- Unilever staff can work from anywhere, anytime on weekdays
- System aims to improve productivity, work-life balance
- Some 140 firms have shown interest in the scheme
Work from Anywhere and Anytime (WAA) allows staff to choose to work any hours between 6am and 9pm on weekdays to ply their trade, as long as they have received prior approval from a manager, and are not expected to do anything beyond the tasks set for them.
“We are creating a culture based on performance and results”, Unilever said.
Yuka Shimada, the firm’s director of HR and general affairs, said that beyond improvements in efficiency, the goal of the programme is to help Japan become a little more open and relaxed.
“This is a new way of working because it will create a new future for this company—and for Japanese society”, she said.
Since the launch, Unilever has received a number of enquiries from firms that want to know how the system works and whether it can be used by other businesses. Around 140 external parties of interest have attended sessions on WAA hosted by Unilever, to find out about the system.
“I am amazed by the positive reaction from the market and am sure this is clear proof that everyone likes to be trusted and given flexibility”, Shimada said. “I believe other companies can learn that doing is easier than anticipating; trusting people brings more benefit than managing them”.
Systems such as WAA should be welcomed by all in Japan. The salaried worker sleeping at his or her desk is no myth, and neither is doing overtime just to make sure he or she does not leave the office before the boss. This comes down, at least in part, to the nation’s strict HR systems.
Many offices have a punch-in system, whereby cards tell management who arrived and when, with punishments doled out for lateness. Long lines of workers waiting for proof of train delays are a regular feature of morning commutes, and do not boost morale.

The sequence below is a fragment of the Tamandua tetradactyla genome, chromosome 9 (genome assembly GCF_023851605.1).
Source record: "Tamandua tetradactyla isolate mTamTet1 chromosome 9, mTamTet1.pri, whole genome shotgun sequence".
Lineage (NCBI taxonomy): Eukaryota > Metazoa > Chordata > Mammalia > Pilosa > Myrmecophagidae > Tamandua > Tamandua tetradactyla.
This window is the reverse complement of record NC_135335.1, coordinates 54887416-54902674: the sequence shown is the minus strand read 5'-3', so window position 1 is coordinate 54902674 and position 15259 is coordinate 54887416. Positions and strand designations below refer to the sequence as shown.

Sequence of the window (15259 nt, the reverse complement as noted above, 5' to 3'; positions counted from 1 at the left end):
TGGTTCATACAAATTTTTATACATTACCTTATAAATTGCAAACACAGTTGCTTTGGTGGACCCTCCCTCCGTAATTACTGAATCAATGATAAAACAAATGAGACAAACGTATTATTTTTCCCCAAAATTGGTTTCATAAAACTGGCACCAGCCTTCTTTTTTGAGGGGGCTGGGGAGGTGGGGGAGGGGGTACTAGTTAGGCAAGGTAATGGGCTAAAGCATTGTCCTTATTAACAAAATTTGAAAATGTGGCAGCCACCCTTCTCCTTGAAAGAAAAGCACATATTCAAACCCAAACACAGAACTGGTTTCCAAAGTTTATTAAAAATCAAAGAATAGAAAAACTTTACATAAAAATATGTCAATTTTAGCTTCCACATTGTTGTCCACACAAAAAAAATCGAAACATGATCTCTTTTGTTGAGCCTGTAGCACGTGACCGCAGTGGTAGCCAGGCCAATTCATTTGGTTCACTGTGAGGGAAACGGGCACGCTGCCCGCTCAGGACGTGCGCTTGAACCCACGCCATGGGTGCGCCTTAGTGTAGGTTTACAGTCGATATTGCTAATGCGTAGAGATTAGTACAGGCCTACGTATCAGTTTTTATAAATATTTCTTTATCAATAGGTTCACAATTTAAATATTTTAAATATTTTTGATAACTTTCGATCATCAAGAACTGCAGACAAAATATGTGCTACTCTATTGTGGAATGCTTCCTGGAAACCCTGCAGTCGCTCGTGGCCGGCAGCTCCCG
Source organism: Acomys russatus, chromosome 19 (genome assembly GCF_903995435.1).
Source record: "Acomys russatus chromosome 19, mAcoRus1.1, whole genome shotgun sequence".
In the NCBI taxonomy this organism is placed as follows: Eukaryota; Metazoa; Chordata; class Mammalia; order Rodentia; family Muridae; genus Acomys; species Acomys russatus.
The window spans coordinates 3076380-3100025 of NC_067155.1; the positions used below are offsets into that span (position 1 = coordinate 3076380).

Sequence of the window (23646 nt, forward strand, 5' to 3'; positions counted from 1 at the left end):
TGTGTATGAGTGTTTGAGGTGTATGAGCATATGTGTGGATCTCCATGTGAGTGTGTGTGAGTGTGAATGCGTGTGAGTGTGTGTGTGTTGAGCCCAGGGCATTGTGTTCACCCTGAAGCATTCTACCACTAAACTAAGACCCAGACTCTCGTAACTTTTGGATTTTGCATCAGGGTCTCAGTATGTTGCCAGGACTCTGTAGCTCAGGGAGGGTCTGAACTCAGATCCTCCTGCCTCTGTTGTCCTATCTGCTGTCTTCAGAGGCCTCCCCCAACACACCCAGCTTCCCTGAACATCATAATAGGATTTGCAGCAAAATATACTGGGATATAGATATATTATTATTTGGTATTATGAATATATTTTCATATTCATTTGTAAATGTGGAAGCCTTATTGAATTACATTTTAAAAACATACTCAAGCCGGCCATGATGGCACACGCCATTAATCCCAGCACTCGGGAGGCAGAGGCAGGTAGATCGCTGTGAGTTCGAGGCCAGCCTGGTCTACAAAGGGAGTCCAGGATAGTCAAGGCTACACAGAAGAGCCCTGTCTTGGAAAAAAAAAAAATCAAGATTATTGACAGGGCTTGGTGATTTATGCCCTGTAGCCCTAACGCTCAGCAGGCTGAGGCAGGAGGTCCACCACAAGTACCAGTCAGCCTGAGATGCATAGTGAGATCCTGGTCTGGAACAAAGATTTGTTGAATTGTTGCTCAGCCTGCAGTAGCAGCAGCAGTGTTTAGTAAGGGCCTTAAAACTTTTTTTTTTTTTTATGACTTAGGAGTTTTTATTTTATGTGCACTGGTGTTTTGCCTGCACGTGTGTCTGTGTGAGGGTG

A Randstad Workmonitor poll earlier this year found that only 43% of employees in Japan were either satisfied or very satisfied with their place of work, putting it rock bottom among the 34 nations surveyed.
Productivity statistics are as gloomy. In the service sector, which accounts for about three-quarters of the Japanese economy, productivity has declined since 2010, according to official statistics. It stood at 96.4 in May, in figures using average productivity in 2010 as a baseline of 100.
“Comments from employees have been all positive so far, though there are practical requests and issues that can be improved, such as technology”, Shimada said. Since the system began, around 70% of employees have used it. Around 55% of those have said that it has been a generally positive experience.
Technological issues aside, there is also the challenge of getting people to feel that going to the gym at midday or finishing up for the day at 3pm without having left the house will not be frowned upon.
“There may be some people who feel guilty about not being in the office but this is really a matter of mindset as well as the leadership of our managers”, Shimada said. “Our vision of implementing WAA is very clear and we will keep conveying a consistent message. Also, the board needs to lead by example and provide opportunities to change the mindset of managers by conducting training”.
Improvements may lead one day to a much stronger system for Unilever, which can help the firm boost productivity and raise job satisfaction. But Shimada has a bigger idea.
“My hidden agenda is to eliminate rush hour commutes in Japan as they are killing people’s energy and motivation every morning”, she said.